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Big mackerel appear to be more solitary, while ‘school’ size fish of around 5-8kg can often be found in huge numbers. When the latter are found, it can offer some really exciting fishing and it is worth marking the spot on the sounder so you can easily return to it later. The school will often follow the hooked fish to the boat and you can look over the side and see them circling underneath. Having a casting rod ready means you can capitalise on this opportunity to hook more spaniards and 48 we’ve had some great fun using poppers like Halco Roostas to provoke spectacular surface strikes around the boat. Sometimes the spaniards will launch into the air at the lure and almost land in the boat, which can be both terrifying and exciting.

Solid spaniard caught on the troll off Carnarvon on a live-aboard charter.

If the fish won’t come to the surface, casting metals such as 80g Raiders or sinking bibless lures like the Halco Max can be devastatingly effective, and I always have a casting rod ready to go when trolling. I don’t mind trolling surface lures either, again because it results in some exciting aerial action on the hook-ups. Poppers, stickbaits and even large metals will all catch spaniards when trolled along the surface and there’ll be no missing the strike when it comes! Halco Maxs are also very effective for spaniard trolling, as they can run truly at a high speed. www.spooledmagazine.com.au


Boat fishing outfits for mackerel need not break the bank and there are countless rods and reels that will do the job, from budget combos to top-end gear. For trolling, either spinning or overhead outfits will do, often coming down to personal choice, and anything from a short, stubby boat rod to a 2.4m casting rod will get the job done. Mono line is preferred for trolling due to its shock absorption and the fact casting distance is not needed, and strengths of 12-23kg will suffice.

Another option for boat fishers is to anchor and berley in likely locations. Set up a berley trail and cast a bait such as a mulie or scaly mackerel as far as possible along it, before retrieving it slowly. If there are any spaniards around, they should show up before too long. One of the best anglers I know always deploys a floating bait as soon as the boat is stopped to bottom fish, and has caught countless spaniards this way. Remember to always handle spaniards with care when you bring them into the boat, as those teeth can do plenty of damage.

//SHORE FISHING In WA we are blessed with not only great boat fishing opportunities for mackerel, but also some fantastic world-class land-based locations to target them as well. Shore fishing for mackies requires a little more specialised gear than boat fishing and is not as reliable generally, but it can be very exciting when it all comes together. Spots like Steep Point and Quobba are renowned for producing incredible shore-based spaniard fishing, as the jagged rocks that make it a very dangerous coastline also drop off into deep blue Indian Ocean water – ideal for cruising pelagics like mackerel and tuna. There are two main ways of shore fishing for spaniards – ballooning and spinning. I find ballooning a bit too passive for my liking and so have rarely done it, but there is no doubting its popularity and effectiveness. By carrying out sizeable baits such as gardies under big balloons filled with helium on large capacity overhead reels (line capacity of around 1000m of 23kg line), fishers can access spaniards and other species, well out of the casting range of any angler. Ideally, the bait will skip around on the surface, imitating a fleeing baitfish and thereby attracting any nearby pelagics. Many good fish are caught this way each year and it is a more relaxed style of fishing, as it is pretty much set and forget until the reel, hopefully, goes off. www.spooledmagazine.com.au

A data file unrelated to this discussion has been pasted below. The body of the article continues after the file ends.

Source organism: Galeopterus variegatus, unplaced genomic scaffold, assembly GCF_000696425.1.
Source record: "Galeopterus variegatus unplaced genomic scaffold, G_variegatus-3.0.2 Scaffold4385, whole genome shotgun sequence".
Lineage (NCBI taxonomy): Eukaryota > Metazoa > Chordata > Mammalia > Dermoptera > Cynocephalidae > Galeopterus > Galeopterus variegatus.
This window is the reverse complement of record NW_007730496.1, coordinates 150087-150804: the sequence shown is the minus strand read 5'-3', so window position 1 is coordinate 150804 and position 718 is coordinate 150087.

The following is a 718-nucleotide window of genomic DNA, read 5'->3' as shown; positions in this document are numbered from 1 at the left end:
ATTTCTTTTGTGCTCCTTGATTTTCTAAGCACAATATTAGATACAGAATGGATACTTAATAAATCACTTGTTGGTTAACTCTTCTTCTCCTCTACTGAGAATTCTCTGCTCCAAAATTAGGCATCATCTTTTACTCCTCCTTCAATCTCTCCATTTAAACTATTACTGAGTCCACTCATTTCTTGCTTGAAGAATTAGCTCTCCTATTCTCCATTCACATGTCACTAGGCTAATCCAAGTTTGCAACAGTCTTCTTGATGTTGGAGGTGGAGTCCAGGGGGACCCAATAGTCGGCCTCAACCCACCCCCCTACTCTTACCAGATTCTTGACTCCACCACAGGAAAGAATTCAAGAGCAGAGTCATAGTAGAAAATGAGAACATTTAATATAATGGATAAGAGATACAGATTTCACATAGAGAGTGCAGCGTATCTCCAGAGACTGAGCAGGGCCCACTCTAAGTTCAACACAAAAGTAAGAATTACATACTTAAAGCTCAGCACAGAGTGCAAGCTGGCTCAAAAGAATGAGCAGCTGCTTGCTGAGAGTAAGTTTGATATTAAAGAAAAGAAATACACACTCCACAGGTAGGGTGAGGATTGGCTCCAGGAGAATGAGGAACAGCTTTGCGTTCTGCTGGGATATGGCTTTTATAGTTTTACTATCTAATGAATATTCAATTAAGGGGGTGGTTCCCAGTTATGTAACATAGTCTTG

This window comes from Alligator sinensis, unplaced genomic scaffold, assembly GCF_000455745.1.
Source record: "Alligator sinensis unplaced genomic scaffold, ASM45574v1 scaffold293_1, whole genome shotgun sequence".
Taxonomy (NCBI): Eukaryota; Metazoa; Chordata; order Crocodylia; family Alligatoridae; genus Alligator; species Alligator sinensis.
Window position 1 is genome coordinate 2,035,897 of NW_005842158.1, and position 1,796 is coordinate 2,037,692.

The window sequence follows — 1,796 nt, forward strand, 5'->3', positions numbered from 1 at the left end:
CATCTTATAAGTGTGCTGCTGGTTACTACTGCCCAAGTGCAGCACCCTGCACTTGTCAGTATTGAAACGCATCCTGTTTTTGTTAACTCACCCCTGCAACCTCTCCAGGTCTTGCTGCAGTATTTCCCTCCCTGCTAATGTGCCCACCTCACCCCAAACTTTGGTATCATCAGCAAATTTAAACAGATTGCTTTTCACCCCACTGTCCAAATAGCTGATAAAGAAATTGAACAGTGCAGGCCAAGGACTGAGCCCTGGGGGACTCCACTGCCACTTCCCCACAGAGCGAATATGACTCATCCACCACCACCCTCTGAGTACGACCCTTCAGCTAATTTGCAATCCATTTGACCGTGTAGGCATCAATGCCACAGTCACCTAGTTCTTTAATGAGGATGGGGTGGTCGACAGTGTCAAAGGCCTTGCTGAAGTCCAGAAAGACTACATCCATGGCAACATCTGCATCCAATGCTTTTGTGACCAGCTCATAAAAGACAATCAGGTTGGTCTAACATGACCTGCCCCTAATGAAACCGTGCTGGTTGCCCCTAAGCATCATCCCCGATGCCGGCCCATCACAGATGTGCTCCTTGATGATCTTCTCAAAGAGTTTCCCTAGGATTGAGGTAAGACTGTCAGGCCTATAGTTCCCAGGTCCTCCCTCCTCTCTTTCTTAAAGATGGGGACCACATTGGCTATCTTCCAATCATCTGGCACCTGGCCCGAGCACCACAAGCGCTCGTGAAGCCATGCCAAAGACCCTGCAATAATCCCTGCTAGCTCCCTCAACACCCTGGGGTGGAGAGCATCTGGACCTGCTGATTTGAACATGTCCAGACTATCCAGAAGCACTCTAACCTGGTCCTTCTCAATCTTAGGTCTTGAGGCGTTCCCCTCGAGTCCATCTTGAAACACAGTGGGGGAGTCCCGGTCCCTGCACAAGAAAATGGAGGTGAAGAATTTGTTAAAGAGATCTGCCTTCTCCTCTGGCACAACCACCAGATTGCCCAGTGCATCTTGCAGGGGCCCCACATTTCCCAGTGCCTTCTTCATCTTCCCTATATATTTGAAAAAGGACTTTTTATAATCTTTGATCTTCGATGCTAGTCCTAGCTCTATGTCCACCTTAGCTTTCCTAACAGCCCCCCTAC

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Mackerel generally fight cleanly, but sharks also love them and can be a massive problem in heavily fished areas, meaning heavier gear will be needed to get the fish to the boat in one piece. Wire traces are a good idea when fishing for spaniards because of their razor-sharp teeth, although I do believe I get more strikes when not running wire. However, the cost of lure losses when you run that gauntlet can quickly mount up, so that’s a big factor in this decision. If the fish are really firing and hitting anything, then wire is definitely a better bet. I always run a high quality snap at the end of the wire, usually a crosslock snap or similar, as I like to change lures regularly.


West Oz — ­ Mackerel Capital of the World

Heavier gear is used for ballooning than spinning, which also means hooked fish can often be retrieved quite quickly, which can be a distinct advantage when there are sharks about– an all-too-common problem in WA these days.

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While the rocks of Steep Point and Quobba are mecca for ballooners, there are also spots like Wagoe, and even close to Perth, where they can be caught from the beach this way, which is a superb fishing experience. In all locations the key is an offshore breeze to carry the bait out to where the fish are, so ballooning activity peaks when the prevailing winds are easterly in most cases. Steep Point is different as it faces in a northerly direction, which is what makes it so popular over summer, when the breezes usually blow from the south. My preference when shore fishing is lure casting, as it provides much more of the type of excitement I enjoy when chasing pelagics from shore. It can mean hours of unrewarded casting, but that is forgotten when the strike comes. The real buzz for me comes from the explosive hits and that initial surge when the spaniard heads for the horizon at full tilt. Perched up on the rocks, you often get a great view as a silver streak materialises from nowhere, savagely broadsiding the lure just metres from the shore. They will usually shake their head for a few seconds to try to dislodge the lure and then turn the jets on once more.